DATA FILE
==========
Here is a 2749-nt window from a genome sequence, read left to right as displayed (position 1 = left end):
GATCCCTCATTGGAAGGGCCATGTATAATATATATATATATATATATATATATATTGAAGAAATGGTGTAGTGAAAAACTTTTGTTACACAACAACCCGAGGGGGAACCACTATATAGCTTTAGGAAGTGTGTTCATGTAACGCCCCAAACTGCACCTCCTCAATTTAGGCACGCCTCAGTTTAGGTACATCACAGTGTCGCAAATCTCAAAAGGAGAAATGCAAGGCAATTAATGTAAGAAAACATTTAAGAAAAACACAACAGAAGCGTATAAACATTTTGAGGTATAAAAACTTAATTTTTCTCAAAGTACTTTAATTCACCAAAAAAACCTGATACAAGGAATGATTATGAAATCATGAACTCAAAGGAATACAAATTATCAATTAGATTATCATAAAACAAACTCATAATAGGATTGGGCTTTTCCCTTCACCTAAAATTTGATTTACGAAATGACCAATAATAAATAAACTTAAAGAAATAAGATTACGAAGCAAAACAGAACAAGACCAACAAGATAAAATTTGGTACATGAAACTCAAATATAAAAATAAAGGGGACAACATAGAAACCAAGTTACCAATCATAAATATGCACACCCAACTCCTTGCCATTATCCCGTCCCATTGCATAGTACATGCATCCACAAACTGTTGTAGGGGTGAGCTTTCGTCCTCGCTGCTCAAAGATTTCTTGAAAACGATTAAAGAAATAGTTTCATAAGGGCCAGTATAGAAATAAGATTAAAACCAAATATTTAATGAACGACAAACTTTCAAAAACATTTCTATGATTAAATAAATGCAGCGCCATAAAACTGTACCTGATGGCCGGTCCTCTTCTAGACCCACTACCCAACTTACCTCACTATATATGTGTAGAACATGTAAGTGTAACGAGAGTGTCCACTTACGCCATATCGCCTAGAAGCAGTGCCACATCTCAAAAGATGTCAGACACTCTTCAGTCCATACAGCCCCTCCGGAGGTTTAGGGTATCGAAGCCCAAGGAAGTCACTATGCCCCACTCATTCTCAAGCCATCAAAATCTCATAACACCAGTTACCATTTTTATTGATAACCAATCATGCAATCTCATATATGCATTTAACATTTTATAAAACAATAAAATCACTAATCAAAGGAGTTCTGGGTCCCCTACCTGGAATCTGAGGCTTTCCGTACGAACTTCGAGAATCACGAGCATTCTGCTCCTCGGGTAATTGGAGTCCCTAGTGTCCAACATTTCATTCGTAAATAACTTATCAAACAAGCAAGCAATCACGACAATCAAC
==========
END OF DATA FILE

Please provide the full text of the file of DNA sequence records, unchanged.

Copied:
Here is a 2749-nt window from a genome sequence, read left to right as displayed (position 1 = left end):
GATCCCTCATTGGAAGGGCCATGTATAATATATATATATATATATATATATATATTGAAGAAATGGTGTAGTGAAAAACTTTTGTTACACAACAACCCGAGGGGGAACCACTATATAGCTTTAGGAAGTGTGTTCATGTAACGCCCCAAACTGCACCTCCTCAATTTAGGCACGCCTCAGTTTAGGTACATCACAGTGTCGCAAATCTCAAAAGGAGAAATGCAAGGCAATTAATGTAAGAAAACATTTAAGAAAAACACAACAGAAGCGTATAAACATTTTGAGGTATAAAAACTTAATTTTTCTCAAAGTACTTTAATTCACCAAAAAAACCTGATACAAGGAATGATTATGAAATCATGAACTCAAAGGAATACAAATTATCAATTAGATTATCATAAAACAAACTCATAATAGGATTGGGCTTTTCCCTTCACCTAAAATTTGATTTACGAAATGACCAATAATAAATAAACTTAAAGAAATAAGATTACGAAGCAAAACAGAACAAGACCAACAAGATAAAATTTGGTACATGAAACTCAAATATAAAAATAAAGGGGACAACATAGAAACCAAGTTACCAATCATAAATATGCACACCCAACTCCTTGCCATTATCCCGTCCCATTGCATAGTACATGCATCCACAAACTGTTGTAGGGGTGAGCTTTCGTCCTCGCTGCTCAAAGATTTCTTGAAAACGATTAAAGAAATAGTTTCATAAGGGCCAGTATAGAAATAAGATTAAAACCAAATATTTAATGAACGACAAACTTTCAAAAACATTTCTATGATTAAATAAATGCAGCGCCATAAAACTGTACCTGATGGCCGGTCCTCTTCTAGACCCACTACCCAACTTACCTCACTATATATGTGTAGAACATGTAAGTGTAACGAGAGTGTCCACTTACGCCATATCGCCTAGAAGCAGTGCCACATCTCAAAAGATGTCAGACACTCTTCAGTCCATACAGCCCCTCCGGAGGTTTAGGGTATCGAAGCCCAAGGAAGTCACTATGCCCCACTCATTCTCAAGCCATCAAAATCTCATAACACCAGTTACCATTTTTATTGATAACCAATCATGCAATCTCATATATGCATTTAACATTTTATAAAACAATAAAATCACTAATCAAAGGAGTTCTGGGTCCCCTACCTGGAATCTGAGGCTTTCCGTACGAACTTCGAGAATCACGAGCATTCTGCTCCTCGGGTAATTGGAGTCCCTAGTGTCCAACATTTCATTCGTAAATAACTTATCAAACAAGCAAGCAATCACGACAATCAAC